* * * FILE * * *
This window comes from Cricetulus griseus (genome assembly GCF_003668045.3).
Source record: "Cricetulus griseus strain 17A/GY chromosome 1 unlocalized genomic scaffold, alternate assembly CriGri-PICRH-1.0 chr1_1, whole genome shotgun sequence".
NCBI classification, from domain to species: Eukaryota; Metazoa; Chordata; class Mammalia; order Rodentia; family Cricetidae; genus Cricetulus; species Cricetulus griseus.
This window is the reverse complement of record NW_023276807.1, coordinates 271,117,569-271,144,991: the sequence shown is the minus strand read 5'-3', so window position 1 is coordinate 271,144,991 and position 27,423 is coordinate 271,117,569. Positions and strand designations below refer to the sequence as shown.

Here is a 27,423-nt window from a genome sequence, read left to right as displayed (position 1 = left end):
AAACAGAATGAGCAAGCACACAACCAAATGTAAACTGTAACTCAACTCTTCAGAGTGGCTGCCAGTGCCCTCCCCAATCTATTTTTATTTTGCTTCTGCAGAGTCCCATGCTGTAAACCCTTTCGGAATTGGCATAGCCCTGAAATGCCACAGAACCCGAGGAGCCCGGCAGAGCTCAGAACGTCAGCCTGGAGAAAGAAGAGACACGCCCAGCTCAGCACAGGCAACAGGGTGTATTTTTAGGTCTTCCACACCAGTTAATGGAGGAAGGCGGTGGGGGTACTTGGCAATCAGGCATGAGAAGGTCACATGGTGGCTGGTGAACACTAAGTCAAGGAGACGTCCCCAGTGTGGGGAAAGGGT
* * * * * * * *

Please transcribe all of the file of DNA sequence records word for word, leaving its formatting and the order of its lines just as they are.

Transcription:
This window comes from Cricetulus griseus (genome assembly GCF_003668045.3).
Source record: "Cricetulus griseus strain 17A/GY chromosome 1 unlocalized genomic scaffold, alternate assembly CriGri-PICRH-1.0 chr1_1, whole genome shotgun sequence".
NCBI classification, from domain to species: Eukaryota; Metazoa; Chordata; class Mammalia; order Rodentia; family Cricetidae; genus Cricetulus; species Cricetulus griseus.
This window is the reverse complement of record NW_023276807.1, coordinates 271,117,569-271,144,991: the sequence shown is the minus strand read 5'-3', so window position 1 is coordinate 271,144,991 and position 27,423 is coordinate 271,117,569. Positions and strand designations below refer to the sequence as shown.

Here is a 27,423-nt window from a genome sequence, read left to right as displayed (position 1 = left end):
AAACAGAATGAGCAAGCACACAACCAAATGTAAACTGTAACTCAACTCTTCAGAGTGGCTGCCAGTGCCCTCCCCAATCTATTTTTATTTTGCTTCTGCAGAGTCCCATGCTGTAAACCCTTTCGGAATTGGCATAGCCCTGAAATGCCACAGAACCCGAGGAGCCCGGCAGAGCTCAGAACGTCAGCCTGGAGAAAGAAGAGACACGCCCAGCTCAGCACAGGCAACAGGGTGTATTTTTAGGTCTTCCACACCAGTTAATGGAGGAAGGCGGTGGGGGTACTTGGCAATCAGGCATGAGAAGGTCACATGGTGGCTGGTGAACACTAAGTCAAGGAGACGTCCCCAGTGTGGGGAAAGGGT